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Copy Editor vs. Developmental Editor
What kind of Editor do you need?
Just about any good copywriter can edit someone else's copy.
That doesn't make them an Editor. A good editor serves many functions, and begins
by establishing with the publisher exactly what those functions are.
The Copy Editor
Some editorial situations call for a Copy Editor. He or she revises or even rewrites the
copy to make it succinct, correct, organized and well-stated. But, if your blog has multiple guest contributors, should we retain each writer's
tone and style, while still doing everything else an editor should? Or should I massage their writing to achieve a consistent
tone in keeping with your own? Or even put the text into the publisher's voice altogether?
If a contribution is short on substance, should I fill it out with additional on-topic copy points?
Or ask the author to do that?
There are yet more issues: If the contribution turns out to be a duplicate of what they've already posted on
their own blog, does it need a complete re-writing? Will the piece interest your users, readers or customers ... or does it merely
serve the author? And who will explain these policies to the writer(s)?
In one of my early experiences as a Copy Editor of other people's work, I didn't realize all these factors. I simply corrected
spelling and grammar, tidied up or improved the rhetoric, and if the piece seemed thin, I sometimes added
a bit of content from my own experience. Which is all fine, if the author is expecting that. Some welcomed
the improvements. But some didn't; you can imagine their reaction. Ouch. So I discussed this with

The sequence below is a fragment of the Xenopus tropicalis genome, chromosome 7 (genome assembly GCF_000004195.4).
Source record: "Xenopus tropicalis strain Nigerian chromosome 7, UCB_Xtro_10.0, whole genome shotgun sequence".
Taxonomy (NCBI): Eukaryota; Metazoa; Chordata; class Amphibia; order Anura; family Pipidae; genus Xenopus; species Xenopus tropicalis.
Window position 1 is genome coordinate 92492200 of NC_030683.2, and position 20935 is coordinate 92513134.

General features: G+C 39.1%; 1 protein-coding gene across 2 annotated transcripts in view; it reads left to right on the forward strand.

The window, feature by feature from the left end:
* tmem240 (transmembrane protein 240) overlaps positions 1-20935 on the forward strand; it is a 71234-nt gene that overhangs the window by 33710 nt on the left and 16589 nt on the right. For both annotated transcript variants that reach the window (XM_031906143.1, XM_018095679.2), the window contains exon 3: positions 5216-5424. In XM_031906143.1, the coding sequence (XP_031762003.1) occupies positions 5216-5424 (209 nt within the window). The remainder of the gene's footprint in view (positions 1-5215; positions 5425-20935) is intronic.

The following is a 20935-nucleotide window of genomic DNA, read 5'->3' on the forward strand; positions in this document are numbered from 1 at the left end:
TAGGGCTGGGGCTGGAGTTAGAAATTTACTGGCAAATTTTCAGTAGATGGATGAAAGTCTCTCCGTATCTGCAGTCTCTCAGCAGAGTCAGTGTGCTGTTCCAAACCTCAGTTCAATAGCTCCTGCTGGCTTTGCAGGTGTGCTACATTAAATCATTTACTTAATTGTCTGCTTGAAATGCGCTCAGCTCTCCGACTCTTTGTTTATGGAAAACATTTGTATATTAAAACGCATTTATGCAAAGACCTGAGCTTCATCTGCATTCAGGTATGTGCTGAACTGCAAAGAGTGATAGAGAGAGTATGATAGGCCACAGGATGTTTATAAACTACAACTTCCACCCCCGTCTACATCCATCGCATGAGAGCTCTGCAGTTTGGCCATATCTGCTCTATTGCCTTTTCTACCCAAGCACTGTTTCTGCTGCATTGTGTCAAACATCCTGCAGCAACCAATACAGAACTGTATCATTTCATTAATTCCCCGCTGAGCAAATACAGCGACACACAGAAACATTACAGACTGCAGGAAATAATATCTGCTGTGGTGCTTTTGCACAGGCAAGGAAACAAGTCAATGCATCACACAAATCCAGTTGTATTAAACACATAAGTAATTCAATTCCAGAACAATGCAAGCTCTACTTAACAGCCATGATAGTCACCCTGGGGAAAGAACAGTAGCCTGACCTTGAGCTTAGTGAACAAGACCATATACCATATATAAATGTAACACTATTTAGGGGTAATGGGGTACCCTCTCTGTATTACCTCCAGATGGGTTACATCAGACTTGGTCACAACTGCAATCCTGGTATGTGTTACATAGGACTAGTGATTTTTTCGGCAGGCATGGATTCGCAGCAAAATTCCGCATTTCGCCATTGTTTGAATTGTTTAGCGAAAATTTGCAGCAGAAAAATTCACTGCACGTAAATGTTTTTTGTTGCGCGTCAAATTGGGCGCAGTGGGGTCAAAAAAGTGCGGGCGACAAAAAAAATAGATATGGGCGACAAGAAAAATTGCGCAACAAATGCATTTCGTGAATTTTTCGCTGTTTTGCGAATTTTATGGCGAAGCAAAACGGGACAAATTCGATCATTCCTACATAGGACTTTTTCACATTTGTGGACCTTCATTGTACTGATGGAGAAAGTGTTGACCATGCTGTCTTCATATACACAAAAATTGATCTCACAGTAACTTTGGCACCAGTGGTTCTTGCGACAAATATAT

my client, and we explained the ground rules to future guest authors. No problem after that.
The Developmental Editor
Then, there is another type of editing – the Developmental Editor. As the title suggests,
this person works with the author to develop the article. The editor considers a manuscript from every angle. He or she might return it to the
author with recommendations for improving it and/or areas of exploration. Similar to an Assignment Editor,
the Developmental Editor might choose the topic, recommend sources, and so on — like an Editor at a publishing house.
A Developmental Editor may also create an Editorial Calendar (a schedule of articles),
select authors and/or manage the department, as a magazine editor does.
And then there's the hybrid situation, when a Copy Editor tactfully suggests changes and/or additions
to the author, who can take the advice or leave it.
Other types of Editor
Wait, wait, there are more:
Substantive Editor: Someone who deals with the
actual text (rather than just the Developmental big picture), but at a more general level than Copy Editor.
Some definitions say that Substantive editing comes into play only after the manuscript is completed (but not
ready to be published). Anyway, it includes organization, presentation, missing content, and other
considerations besides the actual text. Think of it as asking, "Is the substance of the premise (and theme) all there,
and does it make sense? Would another expert in the subject find something missing or incorrect? Would a
non-expert become confused?"
Line Editor: As it sounds, this editor goes line by line,
seeking to improve the prose through syntax, word choices, and other elements of the writing art.
Mechanical Editor: Text and art used to be
pasted up as a "mechanical" for platemaking, but this is different — this involves adherence to the
designated style manual and other rules ... viewing the work "mechanically," not as art.
But such distinctions are these days often confused or conflated, because of staffing budget, the
nature of organization and publication, ignorance, and other influences. The Mechanical, Line, or Copy
editor is sometimes confused
or may even have that responsibility. It's yet another reason for the
editor(s), publisher, and writer to agree beforehand as to who does what.
By now, I've had experience with all these situations, and am ready to jump in. If you already know the answers to
these questions, great. Or, if you need to work out your policies, I can help with that, too.
I've done this for the newsletters and
blogs of an audio studio, a volunteer ski club (including cajoling its members to contribute), a small
bank, video producers, and others.
For more information about developmental and copy editing,
please call 718-577-0005 during NYC business hours,
or write me. Let's discuss
how you might benefit by hiring a writer whose perspective is broader than some.